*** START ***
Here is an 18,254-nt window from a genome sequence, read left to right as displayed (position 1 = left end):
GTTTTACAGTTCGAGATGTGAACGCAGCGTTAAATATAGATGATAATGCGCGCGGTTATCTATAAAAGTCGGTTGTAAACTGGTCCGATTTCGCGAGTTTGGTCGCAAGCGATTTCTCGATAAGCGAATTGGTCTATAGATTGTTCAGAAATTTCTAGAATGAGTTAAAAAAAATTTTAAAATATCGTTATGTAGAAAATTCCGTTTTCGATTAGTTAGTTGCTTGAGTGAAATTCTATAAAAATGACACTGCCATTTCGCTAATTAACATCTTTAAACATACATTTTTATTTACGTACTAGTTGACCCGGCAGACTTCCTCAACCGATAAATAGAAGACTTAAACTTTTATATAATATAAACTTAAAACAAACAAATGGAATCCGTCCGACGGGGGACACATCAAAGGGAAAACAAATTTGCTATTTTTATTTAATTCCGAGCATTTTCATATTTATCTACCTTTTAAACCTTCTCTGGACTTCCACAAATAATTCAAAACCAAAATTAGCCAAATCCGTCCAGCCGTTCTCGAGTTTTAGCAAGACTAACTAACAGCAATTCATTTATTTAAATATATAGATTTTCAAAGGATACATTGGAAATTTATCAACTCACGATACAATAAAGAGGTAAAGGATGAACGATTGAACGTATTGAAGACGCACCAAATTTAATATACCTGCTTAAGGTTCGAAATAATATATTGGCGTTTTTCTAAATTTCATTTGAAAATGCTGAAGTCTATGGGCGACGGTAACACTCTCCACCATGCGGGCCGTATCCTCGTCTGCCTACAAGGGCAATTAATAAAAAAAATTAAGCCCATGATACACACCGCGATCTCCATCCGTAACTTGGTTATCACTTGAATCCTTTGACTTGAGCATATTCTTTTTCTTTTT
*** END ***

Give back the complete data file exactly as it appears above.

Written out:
Here is an 18,254-nt window from a genome sequence, read left to right as displayed (position 1 = left end):
GTTTTACAGTTCGAGATGTGAACGCAGCGTTAAATATAGATGATAATGCGCGCGGTTATCTATAAAAGTCGGTTGTAAACTGGTCCGATTTCGCGAGTTTGGTCGCAAGCGATTTCTCGATAAGCGAATTGGTCTATAGATTGTTCAGAAATTTCTAGAATGAGTTAAAAAAAATTTTAAAATATCGTTATGTAGAAAATTCCGTTTTCGATTAGTTAGTTGCTTGAGTGAAATTCTATAAAAATGACACTGCCATTTCGCTAATTAACATCTTTAAACATACATTTTTATTTACGTACTAGTTGACCCGGCAGACTTCCTCAACCGATAAATAGAAGACTTAAACTTTTATATAATATAAACTTAAAACAAACAAATGGAATCCGTCCGACGGGGGACACATCAAAGGGAAAACAAATTTGCTATTTTTATTTAATTCCGAGCATTTTCATATTTATCTACCTTTTAAACCTTCTCTGGACTTCCACAAATAATTCAAAACCAAAATTAGCCAAATCCGTCCAGCCGTTCTCGAGTTTTAGCAAGACTAACTAACAGCAATTCATTTATTTAAATATATAGATTTTCAAAGGATACATTGGAAATTTATCAACTCACGATACAATAAAGAGGTAAAGGATGAACGATTGAACGTATTGAAGACGCACCAAATTTAATATACCTGCTTAAGGTTCGAAATAATATATTGGCGTTTTTCTAAATTTCATTTGAAAATGCTGAAGTCTATGGGCGACGGTAACACTCTCCACCATGCGGGCCGTATCCTCGTCTGCCTACAAGGGCAATTAATAAAAAAAATTAAGCCCATGATACACACCGCGATCTCCATCCGTAACTTGGTTATCACTTGAATCCTTTGACTTGAGCATATTCTTTTTCTTTTT